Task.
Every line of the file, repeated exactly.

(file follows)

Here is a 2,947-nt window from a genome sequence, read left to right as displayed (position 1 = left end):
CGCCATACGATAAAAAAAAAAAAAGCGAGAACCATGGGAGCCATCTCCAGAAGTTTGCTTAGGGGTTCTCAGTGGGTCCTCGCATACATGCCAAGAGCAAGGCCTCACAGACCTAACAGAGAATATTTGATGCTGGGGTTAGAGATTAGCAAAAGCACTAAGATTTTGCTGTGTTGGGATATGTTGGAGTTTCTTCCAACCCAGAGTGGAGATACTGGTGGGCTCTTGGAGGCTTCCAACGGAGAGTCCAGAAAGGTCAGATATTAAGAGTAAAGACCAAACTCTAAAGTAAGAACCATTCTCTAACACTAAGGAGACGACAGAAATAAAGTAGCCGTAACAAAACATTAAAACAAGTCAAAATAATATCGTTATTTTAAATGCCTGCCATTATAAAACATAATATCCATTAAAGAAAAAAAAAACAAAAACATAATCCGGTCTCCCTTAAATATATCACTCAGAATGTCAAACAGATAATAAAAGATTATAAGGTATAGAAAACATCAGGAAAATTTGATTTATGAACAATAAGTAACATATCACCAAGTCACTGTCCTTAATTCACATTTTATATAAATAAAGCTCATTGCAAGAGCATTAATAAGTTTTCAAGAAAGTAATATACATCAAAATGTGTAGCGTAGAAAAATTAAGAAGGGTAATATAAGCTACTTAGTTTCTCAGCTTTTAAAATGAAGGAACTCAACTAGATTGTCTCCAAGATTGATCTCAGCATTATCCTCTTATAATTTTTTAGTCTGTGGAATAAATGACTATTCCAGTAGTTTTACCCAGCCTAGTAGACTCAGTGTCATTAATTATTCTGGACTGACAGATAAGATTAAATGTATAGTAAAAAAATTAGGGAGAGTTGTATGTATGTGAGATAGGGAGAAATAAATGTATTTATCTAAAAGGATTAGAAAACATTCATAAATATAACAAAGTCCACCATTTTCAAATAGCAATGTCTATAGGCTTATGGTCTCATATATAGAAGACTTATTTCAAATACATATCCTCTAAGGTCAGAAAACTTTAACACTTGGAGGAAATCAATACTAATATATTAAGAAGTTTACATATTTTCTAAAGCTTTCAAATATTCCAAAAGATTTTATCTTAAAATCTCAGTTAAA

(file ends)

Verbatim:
Here is a 2,947-nt window from a genome sequence, read left to right as displayed (position 1 = left end):
CGCCATACGATAAAAAAAAAAAAAGCGAGAACCATGGGAGCCATCTCCAGAAGTTTGCTTAGGGGTTCTCAGTGGGTCCTCGCATACATGCCAAGAGCAAGGCCTCACAGACCTAACAGAGAATATTTGATGCTGGGGTTAGAGATTAGCAAAAGCACTAAGATTTTGCTGTGTTGGGATATGTTGGAGTTTCTTCCAACCCAGAGTGGAGATACTGGTGGGCTCTTGGAGGCTTCCAACGGAGAGTCCAGAAAGGTCAGATATTAAGAGTAAAGACCAAACTCTAAAGTAAGAACCATTCTCTAACACTAAGGAGACGACAGAAATAAAGTAGCCGTAACAAAACATTAAAACAAGTCAAAATAATATCGTTATTTTAAATGCCTGCCATTATAAAACATAATATCCATTAAAGAAAAAAAAAACAAAAACATAATCCGGTCTCCCTTAAATATATCACTCAGAATGTCAAACAGATAATAAAAGATTATAAGGTATAGAAAACATCAGGAAAATTTGATTTATGAACAATAAGTAACATATCACCAAGTCACTGTCCTTAATTCACATTTTATATAAATAAAGCTCATTGCAAGAGCATTAATAAGTTTTCAAGAAAGTAATATACATCAAAATGTGTAGCGTAGAAAAATTAAGAAGGGTAATATAAGCTACTTAGTTTCTCAGCTTTTAAAATGAAGGAACTCAACTAGATTGTCTCCAAGATTGATCTCAGCATTATCCTCTTATAATTTTTTAGTCTGTGGAATAAATGACTATTCCAGTAGTTTTACCCAGCCTAGTAGACTCAGTGTCATTAATTATTCTGGACTGACAGATAAGATTAAATGTATAGTAAAAAAATTAGGGAGAGTTGTATGTATGTGAGATAGGGAGAAATAAATGTATTTATCTAAAAGGATTAGAAAACATTCATAAATATAACAAAGTCCACCATTTTCAAATAGCAATGTCTATAGGCTTATGGTCTCATATATAGAAGACTTATTTCAAATACATATCCTCTAAGGTCAGAAAACTTTAACACTTGGAGGAAATCAATACTAATATATTAAGAAGTTTACATATTTTCTAAAGCTTTCAAATATTCCAAAAGATTTTATCTTAAAATCTCAGTTAAA